The BPI has come out and criticised a law firm for its mass mailout of letters to alleged illegal file-sharers, citing that this is not the "favoured approach".
This week it was found by Which? magazine that law firm ACS:Law has been mailing out letters to some people who have no claimed they have no idea they are partaking in illegal file-sharing.
Matt Bath, Technology Editor at Which?, said: "Innocent consumers are being threatened with legal action for copyright infringements they not only haven't committed, but wouldn't know how to commit."
The BPI isn't happy with the letters and has said about the situation: "We don't favour the approach taken by ACS:Law to tackle illegal file-sharing.
"Our view is that legal action is best reserved for the most persistent or serious offenders - rather than widely used as a first response."
ACS:Law offers those it has sent letters to an out-of-court settlement fee of £500, but speaking to the BBC, Andrew Crossley from the firm said: "It has been said that we have no intention of going to court but we have no fear of it."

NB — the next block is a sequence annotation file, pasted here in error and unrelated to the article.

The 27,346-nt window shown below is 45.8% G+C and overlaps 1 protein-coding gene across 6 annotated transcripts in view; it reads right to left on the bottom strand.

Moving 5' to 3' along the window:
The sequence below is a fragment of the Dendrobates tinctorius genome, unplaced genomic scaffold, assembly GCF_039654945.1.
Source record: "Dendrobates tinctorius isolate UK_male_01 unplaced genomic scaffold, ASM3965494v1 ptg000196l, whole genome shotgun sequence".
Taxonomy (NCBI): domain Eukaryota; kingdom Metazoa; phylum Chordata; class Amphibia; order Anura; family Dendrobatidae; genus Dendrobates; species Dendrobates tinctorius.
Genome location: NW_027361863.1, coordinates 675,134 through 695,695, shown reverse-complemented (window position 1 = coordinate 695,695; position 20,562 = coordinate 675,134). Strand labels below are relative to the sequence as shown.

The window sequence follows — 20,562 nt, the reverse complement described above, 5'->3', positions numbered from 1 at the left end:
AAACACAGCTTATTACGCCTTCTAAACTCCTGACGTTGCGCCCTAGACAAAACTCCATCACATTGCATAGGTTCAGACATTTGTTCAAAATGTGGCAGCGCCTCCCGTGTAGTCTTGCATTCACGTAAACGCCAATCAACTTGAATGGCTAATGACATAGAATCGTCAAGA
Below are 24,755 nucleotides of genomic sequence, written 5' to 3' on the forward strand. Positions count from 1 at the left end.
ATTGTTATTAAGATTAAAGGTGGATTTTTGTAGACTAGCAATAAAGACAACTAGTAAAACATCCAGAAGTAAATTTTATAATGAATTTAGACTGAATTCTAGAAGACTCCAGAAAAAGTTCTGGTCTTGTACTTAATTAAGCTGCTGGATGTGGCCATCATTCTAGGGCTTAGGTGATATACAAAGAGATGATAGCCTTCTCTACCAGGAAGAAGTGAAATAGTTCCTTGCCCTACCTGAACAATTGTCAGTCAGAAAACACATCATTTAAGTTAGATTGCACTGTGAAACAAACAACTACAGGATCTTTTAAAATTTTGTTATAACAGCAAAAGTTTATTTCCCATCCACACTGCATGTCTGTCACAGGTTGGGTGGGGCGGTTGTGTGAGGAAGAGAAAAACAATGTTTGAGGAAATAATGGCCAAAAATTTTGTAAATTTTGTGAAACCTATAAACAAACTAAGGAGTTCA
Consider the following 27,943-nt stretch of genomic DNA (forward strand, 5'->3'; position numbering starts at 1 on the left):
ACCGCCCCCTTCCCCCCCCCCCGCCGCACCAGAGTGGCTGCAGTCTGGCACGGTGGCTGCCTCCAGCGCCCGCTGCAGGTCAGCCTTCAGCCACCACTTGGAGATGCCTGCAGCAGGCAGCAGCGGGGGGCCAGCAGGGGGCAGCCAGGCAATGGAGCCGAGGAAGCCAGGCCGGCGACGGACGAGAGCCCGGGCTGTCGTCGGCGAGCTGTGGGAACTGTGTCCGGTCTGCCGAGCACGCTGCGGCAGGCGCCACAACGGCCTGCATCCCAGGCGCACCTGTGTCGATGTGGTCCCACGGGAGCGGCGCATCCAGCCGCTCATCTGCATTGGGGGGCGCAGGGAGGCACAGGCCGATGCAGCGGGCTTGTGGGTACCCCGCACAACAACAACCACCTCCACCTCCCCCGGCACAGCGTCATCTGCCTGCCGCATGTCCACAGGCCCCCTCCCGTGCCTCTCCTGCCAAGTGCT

The law surrounding just what action to take on illegal file-sharers is somewhat cloudy at the moment.
Not until the government's Digital Economy Bill actually goes through parliament, will we know just how to treat file-sharing in the UK.
Via the BBC (thanks to Ripsnorter)
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Marc Chacksfield is the Editor In Chief, Shortlist.com at DC Thomson. He started out life as a movie writer for numerous (now defunct) magazines and soon found himself online - editing a gaggle of gadget sites, including TechRadar, Digital Camera World and Tom's Guide UK. At Shortlist you'll find him mostly writing about movies and tech, so no change there then.